A Goodyear Family's Suit Against Jack Rose Claims He Lined His Own Pockets Instead of Developing Their Property

For a time, Jack Rose was the most notorious person in Arizona government.

I know, I know: You've never heard of him. But even if he's forgotten, the damage was clearly done. Rose's selfish actions not only left the taxpayers on the hook for an unprecedented $60 million jury verdict, but also ended the career of the politician stupid enough to hire him. Arizona Corporation Commissioner Jim Irvin had been a rising star in GOP circles, but by the time Rose was done with him, Irvin was forced to resign from office just to avoid impeachment.

The fascinating thing is that Commissioner Irvin's chief misdeed — interfering with the sale of a huge utility that he was supposedly regulating — didn't net him a penny. Irvin wasn't trying to get rich. He was just trying to help his buddy and former employee, Jack Rose, who'd set himself up to make millions if the utility was sold to an Oklahoma firm instead of one in Pennsylvania. Unlike Irvin, Rose did want to get rich . . . and he was willing to screw utility company shareholders, Arizona ratepayers, and the principles of good government to do it.

Even though Rose's scheme ended in debacle, he was never punished for it. The report recommending Irvin's impeachment, penned by a former U.S. Attorney, is devastating in its details of Rose's machinations, but he was never indicted. Nor did he ever suffer much of a financial penalty.

With a history like that, you'd think Jack Rose would never work in this town again. You'd think, among politicians, he'd be radioactive.


Today, just five years after Commissioner Irvin was forced to resign, Rose can count plenty of friends in high places. He's been a major backer of David Schweikert, the Republican candidate for the East Valley congressional seat held by Harry Mitchell. Rose, his employees, and relatives have kicked in a combined $21,200 to Schweikert's campaign, and he calls Schweikert a "friend." (Though Schweikert resists that label, his campaign says it appreciates Rose's support.)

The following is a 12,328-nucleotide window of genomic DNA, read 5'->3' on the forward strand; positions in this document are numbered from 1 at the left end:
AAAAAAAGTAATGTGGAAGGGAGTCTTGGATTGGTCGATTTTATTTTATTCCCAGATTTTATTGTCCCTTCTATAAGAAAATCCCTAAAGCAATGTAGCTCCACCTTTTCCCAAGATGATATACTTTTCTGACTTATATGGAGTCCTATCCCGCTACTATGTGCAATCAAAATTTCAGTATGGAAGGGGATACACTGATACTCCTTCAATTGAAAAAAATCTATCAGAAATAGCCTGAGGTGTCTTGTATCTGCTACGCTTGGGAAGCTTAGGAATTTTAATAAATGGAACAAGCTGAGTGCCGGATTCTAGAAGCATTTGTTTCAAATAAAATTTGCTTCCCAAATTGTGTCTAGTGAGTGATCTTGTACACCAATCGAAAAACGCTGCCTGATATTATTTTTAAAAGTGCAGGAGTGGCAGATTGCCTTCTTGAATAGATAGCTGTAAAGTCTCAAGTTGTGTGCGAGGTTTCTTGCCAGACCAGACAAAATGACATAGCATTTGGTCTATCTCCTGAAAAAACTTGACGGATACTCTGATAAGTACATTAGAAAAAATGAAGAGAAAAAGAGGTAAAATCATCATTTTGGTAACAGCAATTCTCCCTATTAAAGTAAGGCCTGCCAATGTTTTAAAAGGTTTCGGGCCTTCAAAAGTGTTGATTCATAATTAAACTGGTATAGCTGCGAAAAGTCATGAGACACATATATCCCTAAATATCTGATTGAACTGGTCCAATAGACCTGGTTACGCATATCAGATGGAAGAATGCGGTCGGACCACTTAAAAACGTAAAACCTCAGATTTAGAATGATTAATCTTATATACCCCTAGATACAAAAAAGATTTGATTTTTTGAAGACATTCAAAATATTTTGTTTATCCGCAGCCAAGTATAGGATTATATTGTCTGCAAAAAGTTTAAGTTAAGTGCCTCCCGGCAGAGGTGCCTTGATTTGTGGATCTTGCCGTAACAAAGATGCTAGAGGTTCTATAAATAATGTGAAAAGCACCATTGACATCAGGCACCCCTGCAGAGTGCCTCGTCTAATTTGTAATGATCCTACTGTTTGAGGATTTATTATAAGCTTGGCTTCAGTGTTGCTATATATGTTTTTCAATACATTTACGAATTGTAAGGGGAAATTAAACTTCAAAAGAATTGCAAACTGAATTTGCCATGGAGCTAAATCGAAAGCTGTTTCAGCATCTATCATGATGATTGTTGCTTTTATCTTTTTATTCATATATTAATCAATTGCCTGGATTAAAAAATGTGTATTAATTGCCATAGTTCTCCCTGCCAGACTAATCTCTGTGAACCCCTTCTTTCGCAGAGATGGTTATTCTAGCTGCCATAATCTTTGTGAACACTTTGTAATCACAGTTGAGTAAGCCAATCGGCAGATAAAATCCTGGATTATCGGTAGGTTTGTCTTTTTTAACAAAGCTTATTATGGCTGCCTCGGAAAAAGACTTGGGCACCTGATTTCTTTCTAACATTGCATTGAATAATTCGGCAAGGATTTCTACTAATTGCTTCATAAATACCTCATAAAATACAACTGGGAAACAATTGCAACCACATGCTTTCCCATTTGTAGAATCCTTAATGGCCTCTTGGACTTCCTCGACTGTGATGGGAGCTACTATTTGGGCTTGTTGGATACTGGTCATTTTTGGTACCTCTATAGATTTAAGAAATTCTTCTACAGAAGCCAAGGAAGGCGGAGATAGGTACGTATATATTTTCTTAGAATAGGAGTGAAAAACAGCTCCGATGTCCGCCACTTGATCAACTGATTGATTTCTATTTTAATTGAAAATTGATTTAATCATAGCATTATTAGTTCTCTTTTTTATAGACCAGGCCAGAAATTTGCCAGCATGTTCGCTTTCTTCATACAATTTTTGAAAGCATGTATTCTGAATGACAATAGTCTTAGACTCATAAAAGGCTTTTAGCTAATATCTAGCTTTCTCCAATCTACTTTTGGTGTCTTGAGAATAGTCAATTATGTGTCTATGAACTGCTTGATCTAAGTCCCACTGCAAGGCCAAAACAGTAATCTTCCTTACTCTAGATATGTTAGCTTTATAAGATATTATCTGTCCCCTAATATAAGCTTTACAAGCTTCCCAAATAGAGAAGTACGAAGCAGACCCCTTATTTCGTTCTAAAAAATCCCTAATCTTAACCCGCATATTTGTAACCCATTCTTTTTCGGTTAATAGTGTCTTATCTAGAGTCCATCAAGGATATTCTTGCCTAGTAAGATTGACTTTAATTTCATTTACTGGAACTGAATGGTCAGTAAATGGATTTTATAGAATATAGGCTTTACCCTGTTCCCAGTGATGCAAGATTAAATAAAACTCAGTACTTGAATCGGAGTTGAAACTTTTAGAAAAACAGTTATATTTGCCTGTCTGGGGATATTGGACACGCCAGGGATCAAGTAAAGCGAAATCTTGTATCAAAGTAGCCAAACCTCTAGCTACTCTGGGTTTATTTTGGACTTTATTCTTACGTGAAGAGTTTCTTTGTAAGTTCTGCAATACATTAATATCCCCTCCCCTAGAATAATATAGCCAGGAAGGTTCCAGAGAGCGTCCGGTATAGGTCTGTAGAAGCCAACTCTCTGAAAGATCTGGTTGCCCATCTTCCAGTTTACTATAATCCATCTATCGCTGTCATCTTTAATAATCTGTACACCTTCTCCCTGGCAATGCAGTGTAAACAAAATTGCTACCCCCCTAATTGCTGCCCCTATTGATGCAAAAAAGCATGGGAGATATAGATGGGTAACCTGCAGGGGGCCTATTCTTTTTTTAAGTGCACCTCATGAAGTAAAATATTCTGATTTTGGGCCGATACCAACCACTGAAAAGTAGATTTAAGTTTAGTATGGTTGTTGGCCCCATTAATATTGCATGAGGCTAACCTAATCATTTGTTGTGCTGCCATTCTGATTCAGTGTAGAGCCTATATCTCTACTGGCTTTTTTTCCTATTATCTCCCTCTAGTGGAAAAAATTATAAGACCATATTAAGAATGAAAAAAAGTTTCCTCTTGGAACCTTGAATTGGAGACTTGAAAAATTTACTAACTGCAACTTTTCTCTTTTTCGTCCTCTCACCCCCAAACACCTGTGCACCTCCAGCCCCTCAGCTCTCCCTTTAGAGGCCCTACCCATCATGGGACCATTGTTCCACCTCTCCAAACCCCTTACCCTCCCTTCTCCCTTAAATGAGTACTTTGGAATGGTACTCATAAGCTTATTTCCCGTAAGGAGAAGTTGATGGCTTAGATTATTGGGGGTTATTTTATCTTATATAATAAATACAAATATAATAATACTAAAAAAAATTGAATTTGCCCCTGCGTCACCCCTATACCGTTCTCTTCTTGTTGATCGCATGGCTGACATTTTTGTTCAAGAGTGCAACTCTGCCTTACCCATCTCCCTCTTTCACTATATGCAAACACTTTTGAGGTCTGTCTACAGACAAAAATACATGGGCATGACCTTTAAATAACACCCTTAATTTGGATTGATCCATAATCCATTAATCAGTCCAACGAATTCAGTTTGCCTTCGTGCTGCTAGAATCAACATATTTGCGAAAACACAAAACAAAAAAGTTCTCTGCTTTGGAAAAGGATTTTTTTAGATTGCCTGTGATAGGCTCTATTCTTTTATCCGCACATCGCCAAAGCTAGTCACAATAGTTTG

And sources tell me that Rose has become something of a kingmaker in the West Valley. He's been a generous donor to suburban politicians of every stripe. At least twice, he flew several Goodyear city officials on a chartered private jet. Also in Goodyear, one of his businesses hired the mayor's wife; in another, he signed up a councilman as his partner.

As it turns out, in the wake of the Irvin scandal, Jack Rose set out for the fertile farmland of southwestern Maricopa County. His grandfather was a homesteader there back in the day, he explains.

There, Rose persuaded landowners to entrust him with selling and/or developing their property. He also made friends with plenty of politicians.

But while Rose lived high for a while — see: that private jet — some people in the West Valley believe that his empire may be headed for collapse.

The catalyst for much of the chatter is a lawsuit filed last month by a prominent Goodyear family, Rose's former business partners. Their suit says they trusted Rose when he promised to develop their property. Instead, they claim, he lined his own pockets, to the point that the project is now in bankruptcy.

And this isn't just any project. It's Major League Baseball — specifically, spring training stadiums for the Cleveland Indians and Cincinnati Reds.

I talked to nearly a dozen people with connections in the West Valley, and combed through a host of documents related to Rose and his business dealings. I also got a chance to talk to Rose.

What I found was a case of déjà vu, with Rose once again cleverly calling the shots.

The big difference: This time, everyone involved should have known better.

Siblings Ken, Pug, and Margaret Wood grew up in a 240-acre farm at the corner of Estrella Parkway and McDowell Road in Goodyear. Adjacent to the Phoenix-Goodyear Airport, the area became posh suburbia overnight.

In 2004, the Woods hired Rose and his company, now called Civica, to help them cash in.

And so you'd assume that when the city of Goodyear selected the Wood farm as the spot for spring training facilities for two major-league teams, the family got rich.

In fact, while stadium construction continues, the $38 million loan that Rose arranged for the development is in default. In August, the Woods' limited liability company filed for bankruptcy.

Not surprisingly, the Woods blame Rose. They're suing him as part of the bankruptcy proceedings, alleging that he fraudulently concealed the true cost of the project, breached their agreements and his fiduciary duty, and was negligent.

The language is harsh: "Jack Rose and the Civica Entities breached the trust the Wood Entities placed in them. [Rose and Civica] negotiated and agreed to terms in the City Agreements with the City of Goodyear that are detrimental to the Wood Entities, commercially unreasonable, and in breach of the Civica Entities' obligation to manage the development in good faith."